A Blog About Intellectual Property Litigation and the District of Delaware


Entries for tag: KB

This is definitely not a District of Delaware courtroom. But you get the idea...
This is definitely not a District of Delaware courtroom. But you get the idea... David Veksler, Unsplash

Under the D. Del. local rule 7.1.4, a written request for oral argument is due seven days after the reply brief on a motion.

According to the rule, the Court may or may not schedule oral argument on receiving a request—and may schedule argument even if it is not requested:

Oral argument on any motion may be scheduled upon the application of a party, or sua sponte by Court order.

That leads to a common question, "Should we request oral argument on our motion?"

The short answer is: yes, if you want oral argument. The Court is going to schedule …

candice-seplow-rd27HO_IJSo-unsplash
Candice Seplow, Unsplash

Since the Court suspended its mediation program, parties have noticed that the District of Delaware lacks an established pool of local mediators who are available to mediate patent cases.

As I mentioned a while back, I wanted to put together a list to help match attorneys and clients with mediators who have District of Delaware patent-case experience. I've now heard from multiple D. Del. mediators and attorneys about who people are using, and I put together this list.

Spoiler alert: It's a short list. My primary criteria were: local or nearby, active, and experienced in patent cases or patent case mediations. Even so, there are just not a ton of names, and people largely …

Caution Tape
Hiroshi Kimura, Unsplash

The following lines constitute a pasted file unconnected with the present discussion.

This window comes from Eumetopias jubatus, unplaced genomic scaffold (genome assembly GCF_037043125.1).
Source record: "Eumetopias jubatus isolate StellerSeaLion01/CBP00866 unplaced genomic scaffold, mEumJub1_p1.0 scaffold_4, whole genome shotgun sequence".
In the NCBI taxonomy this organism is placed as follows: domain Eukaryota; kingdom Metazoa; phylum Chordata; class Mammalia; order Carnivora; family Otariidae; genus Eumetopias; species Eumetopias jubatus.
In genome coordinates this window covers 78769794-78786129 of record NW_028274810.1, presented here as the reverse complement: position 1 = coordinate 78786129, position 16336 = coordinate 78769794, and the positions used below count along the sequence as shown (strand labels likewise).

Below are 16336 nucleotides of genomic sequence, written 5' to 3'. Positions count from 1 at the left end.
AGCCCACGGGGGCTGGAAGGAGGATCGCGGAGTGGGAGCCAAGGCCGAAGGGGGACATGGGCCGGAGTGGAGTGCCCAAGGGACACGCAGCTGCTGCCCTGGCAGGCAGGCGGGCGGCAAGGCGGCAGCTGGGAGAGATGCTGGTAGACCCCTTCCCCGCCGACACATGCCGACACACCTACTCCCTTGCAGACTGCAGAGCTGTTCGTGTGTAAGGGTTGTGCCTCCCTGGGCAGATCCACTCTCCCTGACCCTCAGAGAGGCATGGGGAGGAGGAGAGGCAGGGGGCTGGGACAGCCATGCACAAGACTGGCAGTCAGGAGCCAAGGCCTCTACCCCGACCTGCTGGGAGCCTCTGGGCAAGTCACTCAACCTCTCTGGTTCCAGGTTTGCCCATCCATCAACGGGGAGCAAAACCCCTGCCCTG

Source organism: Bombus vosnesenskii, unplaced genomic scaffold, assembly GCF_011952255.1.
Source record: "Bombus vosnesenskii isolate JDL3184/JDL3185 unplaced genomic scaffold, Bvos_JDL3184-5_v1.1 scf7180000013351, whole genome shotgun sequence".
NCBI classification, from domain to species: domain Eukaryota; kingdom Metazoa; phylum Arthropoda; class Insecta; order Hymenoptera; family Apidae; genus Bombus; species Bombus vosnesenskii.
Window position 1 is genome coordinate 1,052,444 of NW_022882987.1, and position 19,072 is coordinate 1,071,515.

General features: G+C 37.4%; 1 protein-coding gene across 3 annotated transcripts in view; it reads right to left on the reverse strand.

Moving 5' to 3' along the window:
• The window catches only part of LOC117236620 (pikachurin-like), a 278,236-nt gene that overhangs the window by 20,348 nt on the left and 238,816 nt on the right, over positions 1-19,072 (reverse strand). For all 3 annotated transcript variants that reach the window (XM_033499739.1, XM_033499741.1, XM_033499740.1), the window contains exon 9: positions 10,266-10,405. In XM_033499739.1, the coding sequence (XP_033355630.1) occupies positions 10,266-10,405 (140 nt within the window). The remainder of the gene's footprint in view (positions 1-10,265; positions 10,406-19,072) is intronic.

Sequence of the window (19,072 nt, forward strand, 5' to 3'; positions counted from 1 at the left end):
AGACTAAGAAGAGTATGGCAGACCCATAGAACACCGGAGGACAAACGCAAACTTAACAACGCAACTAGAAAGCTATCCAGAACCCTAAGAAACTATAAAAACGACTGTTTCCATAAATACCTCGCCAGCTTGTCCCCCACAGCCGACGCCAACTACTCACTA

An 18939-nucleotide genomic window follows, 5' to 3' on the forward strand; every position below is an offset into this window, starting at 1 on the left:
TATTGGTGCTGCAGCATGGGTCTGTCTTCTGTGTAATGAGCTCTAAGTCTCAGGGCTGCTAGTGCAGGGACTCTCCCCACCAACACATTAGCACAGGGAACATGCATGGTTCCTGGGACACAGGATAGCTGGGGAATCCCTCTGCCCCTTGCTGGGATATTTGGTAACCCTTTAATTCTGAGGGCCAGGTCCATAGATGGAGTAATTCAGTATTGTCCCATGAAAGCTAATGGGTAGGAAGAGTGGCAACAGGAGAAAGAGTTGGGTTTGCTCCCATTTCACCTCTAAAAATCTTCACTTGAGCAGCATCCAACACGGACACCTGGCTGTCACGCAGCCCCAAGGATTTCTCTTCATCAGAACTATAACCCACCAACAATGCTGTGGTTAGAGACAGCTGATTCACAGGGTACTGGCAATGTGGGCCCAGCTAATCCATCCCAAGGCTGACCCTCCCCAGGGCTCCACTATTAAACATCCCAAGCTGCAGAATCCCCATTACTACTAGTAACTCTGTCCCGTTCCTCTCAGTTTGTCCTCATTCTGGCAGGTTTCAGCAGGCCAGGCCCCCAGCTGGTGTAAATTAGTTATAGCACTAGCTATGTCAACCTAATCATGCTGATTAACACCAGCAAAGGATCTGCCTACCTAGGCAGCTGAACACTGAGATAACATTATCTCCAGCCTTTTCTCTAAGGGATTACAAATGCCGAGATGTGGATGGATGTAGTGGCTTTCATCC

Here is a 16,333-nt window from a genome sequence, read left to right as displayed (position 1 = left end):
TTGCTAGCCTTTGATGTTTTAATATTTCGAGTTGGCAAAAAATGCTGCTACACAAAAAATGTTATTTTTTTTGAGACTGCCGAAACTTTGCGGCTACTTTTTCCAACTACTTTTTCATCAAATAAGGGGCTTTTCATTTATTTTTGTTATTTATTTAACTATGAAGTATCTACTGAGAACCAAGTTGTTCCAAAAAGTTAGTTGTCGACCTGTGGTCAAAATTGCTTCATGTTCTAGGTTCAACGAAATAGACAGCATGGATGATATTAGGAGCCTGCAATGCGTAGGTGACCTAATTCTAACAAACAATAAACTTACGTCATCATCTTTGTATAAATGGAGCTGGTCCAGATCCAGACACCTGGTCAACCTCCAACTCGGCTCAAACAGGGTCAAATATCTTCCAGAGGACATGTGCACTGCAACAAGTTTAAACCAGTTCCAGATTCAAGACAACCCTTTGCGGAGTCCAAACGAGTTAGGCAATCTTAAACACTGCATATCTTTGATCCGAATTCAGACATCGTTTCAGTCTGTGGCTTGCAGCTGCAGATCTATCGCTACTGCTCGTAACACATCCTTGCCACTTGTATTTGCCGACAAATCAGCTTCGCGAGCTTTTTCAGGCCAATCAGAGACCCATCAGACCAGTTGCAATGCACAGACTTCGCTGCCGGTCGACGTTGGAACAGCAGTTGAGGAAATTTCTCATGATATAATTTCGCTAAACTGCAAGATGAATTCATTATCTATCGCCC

A reader helpfully flagged a stipulation denial by Judge Noreika last week (thank you!). The parties had a pretrial conference scheduled for July 18, 2022, and stipulated to move a number of deadlines, including for Daubert briefing. They moved the Daubert motion reply deadline from May 20, 2022 (52 days before the PTC) to June 10, 2022 (38 days before the PTC).

Judge Noreika denied the stipulation without comment. They smartly refiled, but without the Daubert deadline adjustment. This time it went through just fine, albeit with a comment stating that the Daubert deadlines were not moving:

SO ORDERED re 192 STIPULATION TO EXTEND TIME . . . IT IS FURTHER ORDERED that the Daubert motion/briefing schedule set by D.I. 134 shall NOT be extended ...

Waste Basket
Gary Chan, Unsplash

It's a bit of a slow news day for the subjects we typically cover, so I wanted to write about an exciting and under-covered topic: Certificates of Service in the District of Delaware!

A Certificate of Service (COS) is a document at the end of the filing that says who the document was served on. Back in the days of paper filing, it was important to show who received a copy of a document.

Now we have CM/ECF, the Court's electronic filing system, which automatically generates a Notice of Electronic Filing (NEF) when anything is filed. Federal Rule of Civil Procedure 5(d)(1)(B) specifically says that "[n]o certificate of service is required when a paper is served …

We mentioned earlier this week that "plain and ordinary meaning" (sometimes shortened as "plain meaning" or "ordinary meaning") is the default in claim construction. But what is it?

As the Federal Circuit has said, plain and ordinary meaning is the meaning of a phrase to a person of skill in the art:

The ordinary and customary meaning of a claim term is the meaning that the term would have to a person of ordinary skill in the art in question at the time of the invention, i.e., as of the effective filing date of the patent application. . . . The inquiry into how a person of ordinary skill in the art understands a claim term provides an …

Chalkboard Math
Roman Mager, Unsplash